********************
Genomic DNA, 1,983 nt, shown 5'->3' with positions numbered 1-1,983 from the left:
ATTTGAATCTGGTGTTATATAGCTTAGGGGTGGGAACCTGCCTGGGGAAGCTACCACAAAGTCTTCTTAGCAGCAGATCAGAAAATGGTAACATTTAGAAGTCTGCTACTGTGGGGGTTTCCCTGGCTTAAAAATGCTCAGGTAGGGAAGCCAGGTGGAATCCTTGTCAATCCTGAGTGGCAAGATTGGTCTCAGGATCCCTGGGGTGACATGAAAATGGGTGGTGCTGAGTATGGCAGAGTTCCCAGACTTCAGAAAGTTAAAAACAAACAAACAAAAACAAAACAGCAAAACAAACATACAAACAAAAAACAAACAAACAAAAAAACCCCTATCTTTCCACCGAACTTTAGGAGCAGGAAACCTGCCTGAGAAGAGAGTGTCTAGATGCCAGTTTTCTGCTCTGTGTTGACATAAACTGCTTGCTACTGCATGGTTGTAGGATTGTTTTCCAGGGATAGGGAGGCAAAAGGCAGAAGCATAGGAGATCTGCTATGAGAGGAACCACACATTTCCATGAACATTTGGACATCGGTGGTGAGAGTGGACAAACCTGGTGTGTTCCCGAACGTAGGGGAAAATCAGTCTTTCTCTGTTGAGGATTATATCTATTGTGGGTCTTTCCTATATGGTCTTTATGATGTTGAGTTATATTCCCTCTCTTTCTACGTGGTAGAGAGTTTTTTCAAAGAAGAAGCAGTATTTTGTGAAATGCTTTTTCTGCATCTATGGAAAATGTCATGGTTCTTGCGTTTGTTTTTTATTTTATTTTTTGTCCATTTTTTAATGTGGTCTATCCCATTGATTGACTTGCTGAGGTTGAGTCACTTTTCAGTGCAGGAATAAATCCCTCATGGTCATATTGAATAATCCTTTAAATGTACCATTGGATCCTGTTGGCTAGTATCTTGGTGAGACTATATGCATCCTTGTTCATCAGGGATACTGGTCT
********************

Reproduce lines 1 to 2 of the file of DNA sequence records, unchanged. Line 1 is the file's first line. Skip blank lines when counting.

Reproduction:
Genomic DNA, 1,983 nt, shown 5'->3' with positions numbered 1-1,983 from the left:
ATTTGAATCTGGTGTTATATAGCTTAGGGGTGGGAACCTGCCTGGGGAAGCTACCACAAAGTCTTCTTAGCAGCAGATCAGAAAATGGTAACATTTAGAAGTCTGCTACTGTGGGGGTTTCCCTGGCTTAAAAATGCTCAGGTAGGGAAGCCAGGTGGAATCCTTGTCAATCCTGAGTGGCAAGATTGGTCTCAGGATCCCTGGGGTGACATGAAAATGGGTGGTGCTGAGTATGGCAGAGTTCCCAGACTTCAGAAAGTTAAAAACAAACAAACAAAAACAAAACAGCAAAACAAACATACAAACAAAAAACAAACAAACAAAAAAACCCCTATCTTTCCACCGAACTTTAGGAGCAGGAAACCTGCCTGAGAAGAGAGTGTCTAGATGCCAGTTTTCTGCTCTGTGTTGACATAAACTGCTTGCTACTGCATGGTTGTAGGATTGTTTTCCAGGGATAGGGAGGCAAAAGGCAGAAGCATAGGAGATCTGCTATGAGAGGAACCACACATTTCCATGAACATTTGGACATCGGTGGTGAGAGTGGACAAACCTGGTGTGTTCCCGAACGTAGGGGAAAATCAGTCTTTCTCTGTTGAGGATTATATCTATTGTGGGTCTTTCCTATATGGTCTTTATGATGTTGAGTTATATTCCCTCTCTTTCTACGTGGTAGAGAGTTTTTTCAAAGAAGAAGCAGTATTTTGTGAAATGCTTTTTCTGCATCTATGGAAAATGTCATGGTTCTTGCGTTTGTTTTTTATTTTATTTTTTGTCCATTTTTTAATGTGGTCTATCCCATTGATTGACTTGCTGAGGTTGAGTCACTTTTCAGTGCAGGAATAAATCCCTCATGGTCATATTGAATAATCCTTTAAATGTACCATTGGATCCTGTTGGCTAGTATCTTGGTGAGACTATATGCATCCTTGTTCATCAGGGATACTGGTCT